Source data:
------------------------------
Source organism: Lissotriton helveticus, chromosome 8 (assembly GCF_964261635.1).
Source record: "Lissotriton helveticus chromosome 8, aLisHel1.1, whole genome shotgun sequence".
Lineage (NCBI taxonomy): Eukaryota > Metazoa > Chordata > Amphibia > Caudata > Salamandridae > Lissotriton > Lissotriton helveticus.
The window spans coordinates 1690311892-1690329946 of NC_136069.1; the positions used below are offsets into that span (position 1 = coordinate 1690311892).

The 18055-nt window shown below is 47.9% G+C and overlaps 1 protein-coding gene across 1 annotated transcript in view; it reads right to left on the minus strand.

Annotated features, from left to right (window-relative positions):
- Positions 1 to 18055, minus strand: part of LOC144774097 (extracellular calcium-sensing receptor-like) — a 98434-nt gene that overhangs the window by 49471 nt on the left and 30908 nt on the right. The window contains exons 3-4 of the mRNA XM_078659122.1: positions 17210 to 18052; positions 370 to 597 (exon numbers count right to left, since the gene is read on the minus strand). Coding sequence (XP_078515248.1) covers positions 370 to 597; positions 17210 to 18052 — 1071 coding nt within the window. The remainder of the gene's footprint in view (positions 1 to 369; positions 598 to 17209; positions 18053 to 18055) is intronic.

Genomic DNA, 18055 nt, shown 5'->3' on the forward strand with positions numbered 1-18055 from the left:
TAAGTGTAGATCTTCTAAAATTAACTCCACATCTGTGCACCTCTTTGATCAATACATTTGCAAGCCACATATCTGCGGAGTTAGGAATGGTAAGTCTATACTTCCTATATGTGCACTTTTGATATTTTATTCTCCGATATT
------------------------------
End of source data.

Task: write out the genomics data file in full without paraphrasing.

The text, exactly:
Source organism: Lissotriton helveticus, chromosome 8 (assembly GCF_964261635.1).
Source record: "Lissotriton helveticus chromosome 8, aLisHel1.1, whole genome shotgun sequence".
Lineage (NCBI taxonomy): Eukaryota > Metazoa > Chordata > Amphibia > Caudata > Salamandridae > Lissotriton > Lissotriton helveticus.
The window spans coordinates 1690311892-1690329946 of NC_136069.1; the positions used below are offsets into that span (position 1 = coordinate 1690311892).

The 18055-nt window shown below is 47.9% G+C and overlaps 1 protein-coding gene across 1 annotated transcript in view; it reads right to left on the minus strand.

Annotated features, from left to right (window-relative positions):
- Positions 1 to 18055, minus strand: part of LOC144774097 (extracellular calcium-sensing receptor-like) — a 98434-nt gene that overhangs the window by 49471 nt on the left and 30908 nt on the right. The window contains exons 3-4 of the mRNA XM_078659122.1: positions 17210 to 18052; positions 370 to 597 (exon numbers count right to left, since the gene is read on the minus strand). Coding sequence (XP_078515248.1) covers positions 370 to 597; positions 17210 to 18052 — 1071 coding nt within the window. The remainder of the gene's footprint in view (positions 1 to 369; positions 598 to 17209; positions 18053 to 18055) is intronic.

Genomic DNA, 18055 nt, shown 5'->3' on the forward strand with positions numbered 1-18055 from the left:
TAAGTGTAGATCTTCTAAAATTAACTCCACATCTGTGCACCTCTTTGATCAATACATTTGCAAGCCACATATCTGCGGAGTTAGGAATGGTAAGTCTATACTTCCTATATGTGCACTTTTGATATTTTATTCTCCGATATT